Simultaneously, PRF membrane was prepared by drawing 10 ml sample of whole blood into a sterile glass test tube without anticoagulant. It was immediately centrifuged at 3000 rpm for 10 min [Figure 3]. The resultant product consisted of three layers: topmost layer consisting of acellular platelet-poor plasma, PRF clot in the middle, and red blood cells at the bottom [Figure 4]. The freshly prepared PRF membrane was placed into the canal and then compacted with the help of hand pluggers to achieve a matrix at the level of the apex [Figure 5]. Biodentine was mixed as per the manufacturer's guidelines and conveyed into the canal with the assistance of an amalgam carrier and was condensed against the PRF matrix utilizing hand pluggers. A few augmentations were required to frame an apical plug of 4 mm thickness, which was affirmed radiographically [Figure 6].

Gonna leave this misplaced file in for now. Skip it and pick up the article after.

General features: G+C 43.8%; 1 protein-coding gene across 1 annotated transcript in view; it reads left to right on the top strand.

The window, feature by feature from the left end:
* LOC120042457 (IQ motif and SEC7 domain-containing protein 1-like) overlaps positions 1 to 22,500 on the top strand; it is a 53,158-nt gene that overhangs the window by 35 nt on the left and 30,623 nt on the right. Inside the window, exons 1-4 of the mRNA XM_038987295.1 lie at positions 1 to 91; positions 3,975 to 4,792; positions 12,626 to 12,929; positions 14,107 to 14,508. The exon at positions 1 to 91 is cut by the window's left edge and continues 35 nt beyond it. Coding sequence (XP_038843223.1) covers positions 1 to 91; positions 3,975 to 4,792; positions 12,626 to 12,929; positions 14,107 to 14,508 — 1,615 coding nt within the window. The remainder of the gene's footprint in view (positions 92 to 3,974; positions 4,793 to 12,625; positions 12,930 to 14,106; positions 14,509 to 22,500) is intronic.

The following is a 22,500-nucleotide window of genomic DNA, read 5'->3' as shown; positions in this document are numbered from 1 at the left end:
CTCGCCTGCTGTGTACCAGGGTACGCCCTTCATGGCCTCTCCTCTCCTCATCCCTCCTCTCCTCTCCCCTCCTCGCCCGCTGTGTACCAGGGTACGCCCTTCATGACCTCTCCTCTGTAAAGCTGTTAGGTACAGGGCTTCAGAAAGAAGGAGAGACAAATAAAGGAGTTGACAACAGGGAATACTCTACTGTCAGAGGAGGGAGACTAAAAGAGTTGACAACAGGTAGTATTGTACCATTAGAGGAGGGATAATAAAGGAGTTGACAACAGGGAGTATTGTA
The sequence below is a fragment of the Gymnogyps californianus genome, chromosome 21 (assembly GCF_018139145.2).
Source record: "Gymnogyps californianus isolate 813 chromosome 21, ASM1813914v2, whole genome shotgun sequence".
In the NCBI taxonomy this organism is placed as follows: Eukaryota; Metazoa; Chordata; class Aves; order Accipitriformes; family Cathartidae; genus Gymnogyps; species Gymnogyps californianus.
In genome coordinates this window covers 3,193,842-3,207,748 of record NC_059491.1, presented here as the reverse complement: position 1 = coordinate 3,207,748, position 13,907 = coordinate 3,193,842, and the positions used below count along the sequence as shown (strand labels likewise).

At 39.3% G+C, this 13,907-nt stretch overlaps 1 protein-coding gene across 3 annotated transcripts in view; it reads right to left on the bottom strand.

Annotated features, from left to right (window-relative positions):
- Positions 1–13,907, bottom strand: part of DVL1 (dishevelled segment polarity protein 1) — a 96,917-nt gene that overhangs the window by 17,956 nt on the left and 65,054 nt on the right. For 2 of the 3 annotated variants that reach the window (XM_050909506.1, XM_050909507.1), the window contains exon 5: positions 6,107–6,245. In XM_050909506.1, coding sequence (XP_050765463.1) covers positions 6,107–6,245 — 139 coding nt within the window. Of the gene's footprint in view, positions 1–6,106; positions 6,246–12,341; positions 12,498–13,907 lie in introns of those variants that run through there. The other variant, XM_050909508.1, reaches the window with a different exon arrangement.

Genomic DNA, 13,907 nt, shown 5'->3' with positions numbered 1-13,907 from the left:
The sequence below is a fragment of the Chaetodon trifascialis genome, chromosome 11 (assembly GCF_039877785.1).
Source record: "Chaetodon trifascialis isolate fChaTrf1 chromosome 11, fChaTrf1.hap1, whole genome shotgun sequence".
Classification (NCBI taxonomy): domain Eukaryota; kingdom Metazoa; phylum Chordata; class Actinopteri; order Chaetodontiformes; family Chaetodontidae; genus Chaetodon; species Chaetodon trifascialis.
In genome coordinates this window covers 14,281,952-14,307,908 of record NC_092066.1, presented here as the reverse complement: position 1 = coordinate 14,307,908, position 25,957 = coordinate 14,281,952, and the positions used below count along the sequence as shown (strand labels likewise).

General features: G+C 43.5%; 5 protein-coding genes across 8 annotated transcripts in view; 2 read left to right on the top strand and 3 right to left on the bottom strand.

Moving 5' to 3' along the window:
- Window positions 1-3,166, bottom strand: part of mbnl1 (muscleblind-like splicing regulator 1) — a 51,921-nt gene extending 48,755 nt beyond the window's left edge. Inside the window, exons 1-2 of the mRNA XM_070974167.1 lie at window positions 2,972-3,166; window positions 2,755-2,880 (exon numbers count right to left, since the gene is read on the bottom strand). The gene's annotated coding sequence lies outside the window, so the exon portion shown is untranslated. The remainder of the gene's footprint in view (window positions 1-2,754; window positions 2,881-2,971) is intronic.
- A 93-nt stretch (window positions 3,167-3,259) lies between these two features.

Figure 3: Centrifugation machine

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Figure 4: Freshly prepared platelet-rich fibrin

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Figure 5: Platelet-rich fibrin placement

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Figure 6: Radiograph showing Biodentine placement at apex

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After 12 min, Biodentine was inspected utilizing a hand plugger for its solidity to affirm its set. Canal was then backfilled using thermoplastized gutta-percha along with AH Plus resin sealer. The tooth was immediately restored with a composite restoration (Tetric N-Ceram, Ivoclar Vivadent) [Figure 7].